How to deal with customers who challenge your quiz answers?
There is always one know-it-all at every pub quiz.
He knows everything and in his latest challenge he claims he was there when it happened or at least his nearest relative was. He studied it at university, it's his specialty topic and he knows for sure your answer is wrong.
Before handling this type of patron its worth considering what makes them tick. If you understand why they get so upset then it is easier to handle them.
A patron will challenge an answer for one of two reasons. Firstly they may just want to win and they'll try it on if they think for a minute they can gain an advantage. These patrons look at the challenge in a more light hearted way. Even if they genuinely feel that their answer is correct, once they know you won't change your mind they'll quickly just let it go.
The second type of person is the more difficult to deal with. These patrons have a need to get the answer correct for self validation. When this type of person gets the answer correct they get an endorphin release from the brain. Everybody gets this shot to some extent and in most people there isn't a great difference between getting the answer right or wrong. (Incidentally this endorphin release is one of the reasons trivia nights are addictive.) However with this second type of patron the difference between the release or not is noticeable. When these patrons submit an answer that they are sure is right they expect the endorphin release, albeit at a subconscious level. However when they are told the answer is wrong they react to remedy the situation. It's not just about winning; it's a chemical reaction. It's worth noting that these patrons genuinely believe they are right. They don't set out at the start of the night thinking "I'm going to be a real pain tonight" they just get caught up in the moment.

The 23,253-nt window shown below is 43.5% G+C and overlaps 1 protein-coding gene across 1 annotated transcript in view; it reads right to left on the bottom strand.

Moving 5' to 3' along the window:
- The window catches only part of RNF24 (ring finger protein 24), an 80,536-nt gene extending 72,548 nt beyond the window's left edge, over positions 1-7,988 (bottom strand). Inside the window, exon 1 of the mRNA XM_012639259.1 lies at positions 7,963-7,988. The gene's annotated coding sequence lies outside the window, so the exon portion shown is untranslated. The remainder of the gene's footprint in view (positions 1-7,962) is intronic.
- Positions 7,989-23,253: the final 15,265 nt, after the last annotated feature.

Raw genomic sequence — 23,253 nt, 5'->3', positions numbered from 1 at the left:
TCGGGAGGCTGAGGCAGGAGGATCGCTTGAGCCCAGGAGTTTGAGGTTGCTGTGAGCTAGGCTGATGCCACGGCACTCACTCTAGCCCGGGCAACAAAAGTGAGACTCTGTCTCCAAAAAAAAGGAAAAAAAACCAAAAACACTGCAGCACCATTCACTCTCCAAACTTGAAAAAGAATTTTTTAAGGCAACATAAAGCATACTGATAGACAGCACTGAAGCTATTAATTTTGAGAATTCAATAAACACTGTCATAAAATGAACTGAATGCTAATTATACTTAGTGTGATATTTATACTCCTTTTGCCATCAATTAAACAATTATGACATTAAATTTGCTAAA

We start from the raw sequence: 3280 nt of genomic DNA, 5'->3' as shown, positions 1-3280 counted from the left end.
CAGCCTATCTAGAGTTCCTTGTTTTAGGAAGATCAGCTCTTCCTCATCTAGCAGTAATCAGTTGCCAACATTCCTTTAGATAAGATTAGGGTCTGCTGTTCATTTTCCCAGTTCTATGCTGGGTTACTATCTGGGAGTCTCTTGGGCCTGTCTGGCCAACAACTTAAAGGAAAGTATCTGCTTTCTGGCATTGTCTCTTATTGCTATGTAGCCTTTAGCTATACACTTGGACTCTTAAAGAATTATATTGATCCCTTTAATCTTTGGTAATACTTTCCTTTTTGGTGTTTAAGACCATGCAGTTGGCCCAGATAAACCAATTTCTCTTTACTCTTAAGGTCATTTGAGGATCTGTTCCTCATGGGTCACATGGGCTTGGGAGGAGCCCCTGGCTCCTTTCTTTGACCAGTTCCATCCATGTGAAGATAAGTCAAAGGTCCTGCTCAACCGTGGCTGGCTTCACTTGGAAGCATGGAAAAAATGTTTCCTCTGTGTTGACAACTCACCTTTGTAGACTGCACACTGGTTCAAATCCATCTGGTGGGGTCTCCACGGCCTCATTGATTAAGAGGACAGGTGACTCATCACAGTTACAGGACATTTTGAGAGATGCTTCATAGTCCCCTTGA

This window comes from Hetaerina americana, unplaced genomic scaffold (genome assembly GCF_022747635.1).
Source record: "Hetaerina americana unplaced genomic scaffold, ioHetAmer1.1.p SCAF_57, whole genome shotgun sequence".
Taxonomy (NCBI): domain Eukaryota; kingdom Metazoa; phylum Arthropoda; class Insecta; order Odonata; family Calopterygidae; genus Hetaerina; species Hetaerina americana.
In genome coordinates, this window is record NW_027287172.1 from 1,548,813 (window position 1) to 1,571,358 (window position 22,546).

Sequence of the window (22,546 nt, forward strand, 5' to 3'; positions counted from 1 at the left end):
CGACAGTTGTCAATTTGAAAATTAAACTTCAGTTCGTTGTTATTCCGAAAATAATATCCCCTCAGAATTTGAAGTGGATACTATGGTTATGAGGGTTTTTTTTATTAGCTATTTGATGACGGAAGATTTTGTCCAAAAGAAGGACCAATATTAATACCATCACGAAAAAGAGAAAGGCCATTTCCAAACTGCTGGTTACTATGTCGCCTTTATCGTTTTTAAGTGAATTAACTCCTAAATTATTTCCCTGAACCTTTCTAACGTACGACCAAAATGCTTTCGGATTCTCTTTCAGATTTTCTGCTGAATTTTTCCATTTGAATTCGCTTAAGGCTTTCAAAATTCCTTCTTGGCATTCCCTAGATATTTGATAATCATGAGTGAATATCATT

So how do you handle these awkward moments?
The first thing is to make sure your Q&As are correct. If you use our Q&As, as most of the members on this site do, then become comfortable with the answers. Read through the questions and answers. If you feel there maybe a conflict with your audience, change the question out or do a check so that you are confident with the package you will present. Also practice using any difficult to pronounce words. The more confident you sound the less likely you are to be challenged.
The second thing is to set the right tone at the start of the night. It is important to layout the rules for how challenges to answers will be dealt with so there are no surprises. And to set the tone as a fun night not a life or death struggle for first place.
There are lots of ways of describing the rules. Whatever you use, it should be simple and light-hearted and encapsulate how you will deal with challenges.
Here is an example.
"For tonight the quiz master is always right and all the answers are correct, tomorrow you maybe correct but tonight I am always right. If you feel strongly that you have a correct answer, write it down on a piece of paper with an exact explanation; bring it up here where I'll promptly throw it in the bin."
This is one way of setting the rules on challenges to your answers. We are collecting a list that we will publish for members in the future. If you would like to add your take to the list just fill in the form below.
Now you have set the rules when you do get a challenge it is easier to deal with it.
Rather than argue with a patron the best way is to agree but change the answer.
"You may well be right but I don't know, so I'm going to stick with what I've got written here. If you are right then you have the moral victory that you're smarter than everybody else."
Even if you know that they are wrong you don't want to get in a head to head fight about the question with them. If you use the tone above you're not telling them they are wrong. You are giving them a way out. Also you are not giving in and rewarding their protestations. If you reward them for moaning and causing a disruption then they are more likely to try again in the future.
Be confident with your questions and answers.
Set the tone for the night.
Don't get in an argument, don't listen to their argument just firmly and evenly stick with your answers.
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